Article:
Let me say, I know that’s not what those Advent readings are suggesting, and if you have been uplifted by a reading that encouraged you to make room for God in your life, I most certainly do not mean to downplay or belittle that. God uses all sorts of means in life to bring us to greater awareness of Him. Nevertheless, I’d like to elaborate just a bit and perhaps add to this idea of making room for God.

What if, rather than just make room for God in our already cluttered lives, we determined to empty our lives completely, put Him in the center, and then live out the rest of our lives from there? God is the starting point, not the intruder. God is the focal point, not the one who’s “photo-bombing” your life. God is in the center, not on the fringe. God defines, determines, guides and permeates everything. He doesn’t just stand by and then jump into those areas of life when it’s convenient or when we most need Him.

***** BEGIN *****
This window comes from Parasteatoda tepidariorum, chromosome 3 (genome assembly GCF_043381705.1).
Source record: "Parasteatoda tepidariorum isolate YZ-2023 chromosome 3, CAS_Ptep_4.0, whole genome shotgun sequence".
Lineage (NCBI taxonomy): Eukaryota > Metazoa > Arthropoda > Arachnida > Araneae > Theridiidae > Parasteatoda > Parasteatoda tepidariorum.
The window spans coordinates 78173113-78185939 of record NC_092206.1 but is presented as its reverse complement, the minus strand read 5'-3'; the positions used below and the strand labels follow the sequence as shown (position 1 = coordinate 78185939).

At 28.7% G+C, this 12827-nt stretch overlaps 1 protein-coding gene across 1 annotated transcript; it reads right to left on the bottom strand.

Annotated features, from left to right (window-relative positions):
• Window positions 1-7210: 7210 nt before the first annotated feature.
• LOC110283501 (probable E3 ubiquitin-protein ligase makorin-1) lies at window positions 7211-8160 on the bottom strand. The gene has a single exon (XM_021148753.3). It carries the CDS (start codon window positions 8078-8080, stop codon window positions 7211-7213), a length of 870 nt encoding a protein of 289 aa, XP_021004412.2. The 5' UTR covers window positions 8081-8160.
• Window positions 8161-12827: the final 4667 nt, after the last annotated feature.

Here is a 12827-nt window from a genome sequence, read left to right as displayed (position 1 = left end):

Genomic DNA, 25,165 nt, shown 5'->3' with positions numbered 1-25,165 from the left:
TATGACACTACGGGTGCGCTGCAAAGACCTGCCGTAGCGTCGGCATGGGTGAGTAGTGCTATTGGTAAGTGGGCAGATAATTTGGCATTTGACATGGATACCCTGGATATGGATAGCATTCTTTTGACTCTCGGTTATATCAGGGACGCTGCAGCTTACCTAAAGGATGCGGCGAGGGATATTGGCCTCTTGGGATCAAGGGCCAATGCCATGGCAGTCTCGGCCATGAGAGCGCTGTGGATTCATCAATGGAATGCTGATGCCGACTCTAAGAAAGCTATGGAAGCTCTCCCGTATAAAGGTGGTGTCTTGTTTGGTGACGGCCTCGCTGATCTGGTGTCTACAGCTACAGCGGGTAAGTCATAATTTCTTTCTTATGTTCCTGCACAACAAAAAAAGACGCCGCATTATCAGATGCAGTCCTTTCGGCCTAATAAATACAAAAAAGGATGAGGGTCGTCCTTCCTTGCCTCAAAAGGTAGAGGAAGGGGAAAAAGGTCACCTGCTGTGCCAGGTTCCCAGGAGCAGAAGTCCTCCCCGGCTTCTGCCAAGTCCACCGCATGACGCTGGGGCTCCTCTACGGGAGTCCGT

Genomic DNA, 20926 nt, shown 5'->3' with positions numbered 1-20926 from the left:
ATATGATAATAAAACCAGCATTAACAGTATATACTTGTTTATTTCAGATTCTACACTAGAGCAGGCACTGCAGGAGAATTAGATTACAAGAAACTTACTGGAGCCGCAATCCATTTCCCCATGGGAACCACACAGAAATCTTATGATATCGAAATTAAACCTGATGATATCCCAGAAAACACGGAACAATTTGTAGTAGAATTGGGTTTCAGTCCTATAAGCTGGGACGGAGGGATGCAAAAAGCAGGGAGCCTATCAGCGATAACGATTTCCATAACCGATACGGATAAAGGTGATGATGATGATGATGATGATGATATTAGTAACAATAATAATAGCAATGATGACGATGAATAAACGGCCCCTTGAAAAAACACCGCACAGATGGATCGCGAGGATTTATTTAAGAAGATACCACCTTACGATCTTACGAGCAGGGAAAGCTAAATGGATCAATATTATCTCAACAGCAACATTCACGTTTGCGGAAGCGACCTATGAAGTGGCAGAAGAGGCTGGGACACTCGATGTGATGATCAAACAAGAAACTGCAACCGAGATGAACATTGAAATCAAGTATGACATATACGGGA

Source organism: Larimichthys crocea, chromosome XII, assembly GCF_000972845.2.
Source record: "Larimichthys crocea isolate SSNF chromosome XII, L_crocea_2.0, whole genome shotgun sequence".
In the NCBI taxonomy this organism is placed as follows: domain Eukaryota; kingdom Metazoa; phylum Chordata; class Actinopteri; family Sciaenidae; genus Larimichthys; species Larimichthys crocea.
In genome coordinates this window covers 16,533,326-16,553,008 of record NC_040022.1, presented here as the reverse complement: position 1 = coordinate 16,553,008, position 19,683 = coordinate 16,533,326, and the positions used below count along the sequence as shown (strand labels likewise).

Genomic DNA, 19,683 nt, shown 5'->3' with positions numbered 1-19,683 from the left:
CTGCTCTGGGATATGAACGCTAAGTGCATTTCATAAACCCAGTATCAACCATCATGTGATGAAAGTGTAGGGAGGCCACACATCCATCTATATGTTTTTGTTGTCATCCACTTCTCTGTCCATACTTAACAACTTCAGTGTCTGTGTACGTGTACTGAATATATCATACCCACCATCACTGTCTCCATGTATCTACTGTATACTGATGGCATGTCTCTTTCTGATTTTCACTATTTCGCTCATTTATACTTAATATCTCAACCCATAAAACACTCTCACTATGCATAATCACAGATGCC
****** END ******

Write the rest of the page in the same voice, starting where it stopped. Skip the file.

He is Supreme. He is Sovereign. He IS.

Nice theological buzzwords, Chris, but what does it all really mean? And how do we really live it? How can a person be a “God-centered” person and live a truly “God-centered” life?

The apostle Paul reminds us in 1 Corinthians 10:31, “So, whether you eat or drink, or whatever you do, do it all to the glory of God.”

In Acts 17:28 Paul describes the God-centered person like this: “for in Him we live and move and have our being.”

A God-centered person treats God as central to all of life’s concerns, from the most simple and mundane to the most weighty and personal.

God-centered language is speech that does not marginalize God or treat Him as irrelevant or unnecessary. It makes explicit that all issues that matter are related importantly to God.

God-centered decision-making is radical and different from the way the common person makes decisions. It constantly asks the question, “What does God want? Is that what we are doing?” It always considers how the decision will affect the kingdom of God first, over and above how it will affect the individuals involved.

God-centered living is ultimately more freeing and more fulfilling than “me-centered” living. It is the continual life of trusting your Creator and provider in all things and with every aspect of your life. It is recognizing that He has both His and your best interests in mind. But His is always first.